Ask the Expert: How can I leave my pension pot to my sons after I die?
PUBLISHED: 06:30 17 March 2018 | UPDATED: 09:16 17 March 2018
Our reader this week has a question about death benefits. Carl Lamb from Almary Green responds.
I’ve had a meeting with my financial adviser this week and talked about my pension.
He’s left some forms with me to sort out regarding the death benefits where I need to give details of who I want my pension to go to when I die.
I have two sons and am leaving everything in my will to them so surely I don’t need to separately say that the pension should go to them too?
I know my eldest son will be unhappy with having his details recorded on the pension company’s database.
Response from Carl Lamb of Almary Green
The death benefits coming from anything left in your pension pot when you die are distributed at the discretion of the pension company. The scheme administrators will normally take your wishes into account and these are recorded by them through the form that your financial adviser has presumably left with you – a Death Benefit Expression of Wishes form.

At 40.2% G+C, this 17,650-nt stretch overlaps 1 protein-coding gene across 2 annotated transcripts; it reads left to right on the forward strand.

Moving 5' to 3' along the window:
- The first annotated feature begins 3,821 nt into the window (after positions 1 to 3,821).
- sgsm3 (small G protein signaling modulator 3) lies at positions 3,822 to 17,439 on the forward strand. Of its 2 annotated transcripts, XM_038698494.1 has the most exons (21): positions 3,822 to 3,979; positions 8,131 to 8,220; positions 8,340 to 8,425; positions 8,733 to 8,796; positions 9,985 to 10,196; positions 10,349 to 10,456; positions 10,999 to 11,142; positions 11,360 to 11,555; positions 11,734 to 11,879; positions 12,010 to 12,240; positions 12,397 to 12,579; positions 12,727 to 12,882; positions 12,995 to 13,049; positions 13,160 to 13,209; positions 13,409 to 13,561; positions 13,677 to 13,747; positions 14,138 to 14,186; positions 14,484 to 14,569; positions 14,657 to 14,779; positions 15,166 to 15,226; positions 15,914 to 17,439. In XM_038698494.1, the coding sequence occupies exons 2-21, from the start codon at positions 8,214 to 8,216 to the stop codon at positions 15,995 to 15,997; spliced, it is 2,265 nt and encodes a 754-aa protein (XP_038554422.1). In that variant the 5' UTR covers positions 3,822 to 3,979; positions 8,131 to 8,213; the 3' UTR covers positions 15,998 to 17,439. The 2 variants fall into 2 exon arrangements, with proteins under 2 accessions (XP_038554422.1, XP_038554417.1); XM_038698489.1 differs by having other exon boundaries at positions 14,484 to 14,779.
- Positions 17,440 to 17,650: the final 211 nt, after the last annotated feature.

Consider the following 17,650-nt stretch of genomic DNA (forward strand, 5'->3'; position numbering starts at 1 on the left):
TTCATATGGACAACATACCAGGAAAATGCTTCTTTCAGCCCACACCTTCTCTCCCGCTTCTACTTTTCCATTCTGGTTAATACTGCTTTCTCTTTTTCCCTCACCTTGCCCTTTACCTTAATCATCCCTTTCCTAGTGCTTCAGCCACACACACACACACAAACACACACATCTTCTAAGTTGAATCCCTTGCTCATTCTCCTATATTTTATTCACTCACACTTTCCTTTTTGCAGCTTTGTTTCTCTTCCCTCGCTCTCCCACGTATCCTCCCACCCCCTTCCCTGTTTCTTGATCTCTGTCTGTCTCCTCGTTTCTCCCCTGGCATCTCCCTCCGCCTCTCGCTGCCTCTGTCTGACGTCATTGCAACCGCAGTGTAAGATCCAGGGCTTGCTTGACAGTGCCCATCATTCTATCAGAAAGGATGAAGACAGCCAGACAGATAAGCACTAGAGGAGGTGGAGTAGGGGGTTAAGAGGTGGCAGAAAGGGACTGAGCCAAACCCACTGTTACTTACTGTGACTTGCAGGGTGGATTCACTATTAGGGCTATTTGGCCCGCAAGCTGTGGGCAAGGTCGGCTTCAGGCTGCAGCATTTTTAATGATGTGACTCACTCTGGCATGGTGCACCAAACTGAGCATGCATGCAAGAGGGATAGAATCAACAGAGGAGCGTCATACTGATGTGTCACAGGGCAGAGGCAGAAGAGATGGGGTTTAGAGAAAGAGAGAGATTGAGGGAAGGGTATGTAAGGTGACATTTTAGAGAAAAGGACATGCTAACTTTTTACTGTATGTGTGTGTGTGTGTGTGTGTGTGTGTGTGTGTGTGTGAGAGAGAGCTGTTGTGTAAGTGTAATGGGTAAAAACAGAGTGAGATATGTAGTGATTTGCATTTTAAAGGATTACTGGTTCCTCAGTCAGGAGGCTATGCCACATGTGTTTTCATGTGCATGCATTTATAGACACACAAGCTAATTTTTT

What happens if you haven’t made a nomination depends on whether or not you have surviving dependants.
If you have dependants, the scheme will usually only be able to provide death benefits to them. If you don’t, then the scheme administrators can normally nominate any individual to receive the benefits at its discretion.
It is therefore important to record your wishes in this way so that you ensure those you want to benefit do so.
It’s also important to ensure that you review the wishes you’ve expressed regularly to ensure they reflect any changes in your circumstances.
If, for example, you had nominated your spouse and then divorced him or her, then your expression of wishes will be disregarded.
Equally if someone nominated in an expression of wishes pre-deceases the pension holder, it will be disregarded.
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